The dark Moon in Scorpio took over, and I could not watch. Nor could I watch the repetitive PTS tapes that began to course through my brain, even as I commiserated with my fellow Post Office neighbors, and raced through virtual reality on the stationary bike. Every trauma I experienced and witnessed from childhood on, had their day... Then I stopped. So much of my retrospective involved facing my adversaries, and some how getting, if not revenge, at least some sort of restitution. Towards the end of my reverie I found myself seeking imaginary rapprochement. That’s when I stopped.
What was so devastating about 9/11, wasn’t just the horrific crime that occurred, it’s also what came after that. The feelings of revenge, and desire to get even, drove us to allow unthinkable acts to be committed as retribution. We achieved this by dehumanizing others... and trying to find some elusive other to be the scapegoats of our wraith. We have terrorized countless others, wreaked destruction in our attempts to restore order after the chaos we created, and in the process, bankrupted our country, and sacrificed our own children. It is time to stop, cut our losses and move on. And figure out ways to heal, rather than to keep reopening and worrying the wounds.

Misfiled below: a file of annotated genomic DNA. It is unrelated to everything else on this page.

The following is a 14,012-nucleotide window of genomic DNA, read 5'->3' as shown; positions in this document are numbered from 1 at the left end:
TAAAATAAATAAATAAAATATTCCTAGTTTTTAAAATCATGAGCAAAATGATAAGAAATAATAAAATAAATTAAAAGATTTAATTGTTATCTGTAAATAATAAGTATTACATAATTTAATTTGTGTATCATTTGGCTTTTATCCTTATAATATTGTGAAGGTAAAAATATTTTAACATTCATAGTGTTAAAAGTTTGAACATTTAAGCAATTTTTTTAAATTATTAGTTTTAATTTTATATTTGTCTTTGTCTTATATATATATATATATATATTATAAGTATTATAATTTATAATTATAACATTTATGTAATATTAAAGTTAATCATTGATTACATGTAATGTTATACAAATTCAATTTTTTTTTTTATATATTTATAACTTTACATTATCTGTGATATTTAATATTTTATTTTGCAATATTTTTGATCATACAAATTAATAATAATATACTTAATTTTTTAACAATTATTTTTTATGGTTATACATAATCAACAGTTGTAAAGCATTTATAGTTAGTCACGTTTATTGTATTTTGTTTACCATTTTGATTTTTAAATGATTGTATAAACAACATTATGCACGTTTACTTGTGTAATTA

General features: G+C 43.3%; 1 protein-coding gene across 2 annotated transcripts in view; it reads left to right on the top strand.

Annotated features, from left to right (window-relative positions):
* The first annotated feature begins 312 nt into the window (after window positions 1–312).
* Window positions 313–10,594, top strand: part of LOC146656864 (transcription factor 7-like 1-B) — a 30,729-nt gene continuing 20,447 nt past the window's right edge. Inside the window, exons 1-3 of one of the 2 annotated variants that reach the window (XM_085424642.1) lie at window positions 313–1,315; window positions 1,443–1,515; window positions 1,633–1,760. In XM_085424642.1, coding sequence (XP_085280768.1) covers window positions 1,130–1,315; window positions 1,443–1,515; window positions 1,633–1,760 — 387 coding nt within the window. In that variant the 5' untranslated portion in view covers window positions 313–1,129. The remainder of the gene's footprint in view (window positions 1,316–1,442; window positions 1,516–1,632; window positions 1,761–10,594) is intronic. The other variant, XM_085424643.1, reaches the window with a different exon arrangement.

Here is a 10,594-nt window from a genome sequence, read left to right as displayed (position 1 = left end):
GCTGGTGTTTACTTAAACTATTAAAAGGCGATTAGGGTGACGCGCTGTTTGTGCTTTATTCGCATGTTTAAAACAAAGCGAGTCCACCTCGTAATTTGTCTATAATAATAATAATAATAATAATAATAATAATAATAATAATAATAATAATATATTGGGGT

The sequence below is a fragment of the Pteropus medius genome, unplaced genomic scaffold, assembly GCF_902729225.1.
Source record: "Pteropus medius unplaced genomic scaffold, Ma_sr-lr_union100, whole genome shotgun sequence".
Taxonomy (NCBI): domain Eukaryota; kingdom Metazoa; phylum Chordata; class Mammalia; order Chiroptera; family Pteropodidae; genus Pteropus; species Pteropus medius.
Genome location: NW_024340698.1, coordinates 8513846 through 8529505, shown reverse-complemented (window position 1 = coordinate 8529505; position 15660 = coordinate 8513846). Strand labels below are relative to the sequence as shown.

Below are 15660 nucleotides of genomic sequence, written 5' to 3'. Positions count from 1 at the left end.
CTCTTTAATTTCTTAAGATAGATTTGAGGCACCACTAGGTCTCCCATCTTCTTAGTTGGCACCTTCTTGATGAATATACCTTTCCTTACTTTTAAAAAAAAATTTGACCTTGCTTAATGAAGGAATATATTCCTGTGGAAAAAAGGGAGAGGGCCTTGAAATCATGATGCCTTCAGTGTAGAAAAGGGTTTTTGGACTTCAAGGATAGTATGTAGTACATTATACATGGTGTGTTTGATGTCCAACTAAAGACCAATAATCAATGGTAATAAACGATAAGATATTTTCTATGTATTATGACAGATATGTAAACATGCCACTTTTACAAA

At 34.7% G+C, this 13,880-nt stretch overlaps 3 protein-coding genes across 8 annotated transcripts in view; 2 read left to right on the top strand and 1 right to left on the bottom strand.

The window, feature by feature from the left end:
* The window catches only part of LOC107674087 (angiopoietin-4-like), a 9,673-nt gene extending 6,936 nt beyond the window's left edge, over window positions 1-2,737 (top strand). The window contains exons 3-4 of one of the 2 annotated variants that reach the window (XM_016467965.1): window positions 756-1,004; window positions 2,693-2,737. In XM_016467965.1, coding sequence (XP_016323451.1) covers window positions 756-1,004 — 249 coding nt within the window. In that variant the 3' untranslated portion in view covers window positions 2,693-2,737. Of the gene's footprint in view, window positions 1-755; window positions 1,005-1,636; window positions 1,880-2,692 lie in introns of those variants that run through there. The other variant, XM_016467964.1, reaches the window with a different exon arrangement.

Nicholas Kristof published an article in the New York Times on Wednesday, in which he wrote about the efforts of two 9/11 widows who sought healing for themselves by reaching out to their fellow widows in Afghanistan in an attempt to educate them, and give them opportunities to be self-sustaining. Through bonding, and mutual support, and an ability to make a difference, these women filled the empty sorrowful spaces.
There was also the story, this past week of a Palestinian-American who had built a synagogue in Arkansas (the heart of the bible belt) at no charge. This was his individual way of creating a healing bridge.
Let's talk to one another, not yell at one another; let's disagree, but do it with the great American spirit of respect and tolerance; let's get to know one another and model for the world how we can live, with all colors, religions and stripes of humanity, together, one nation, under God. That is the American way. ~ Rabbi Joshua Levine Grater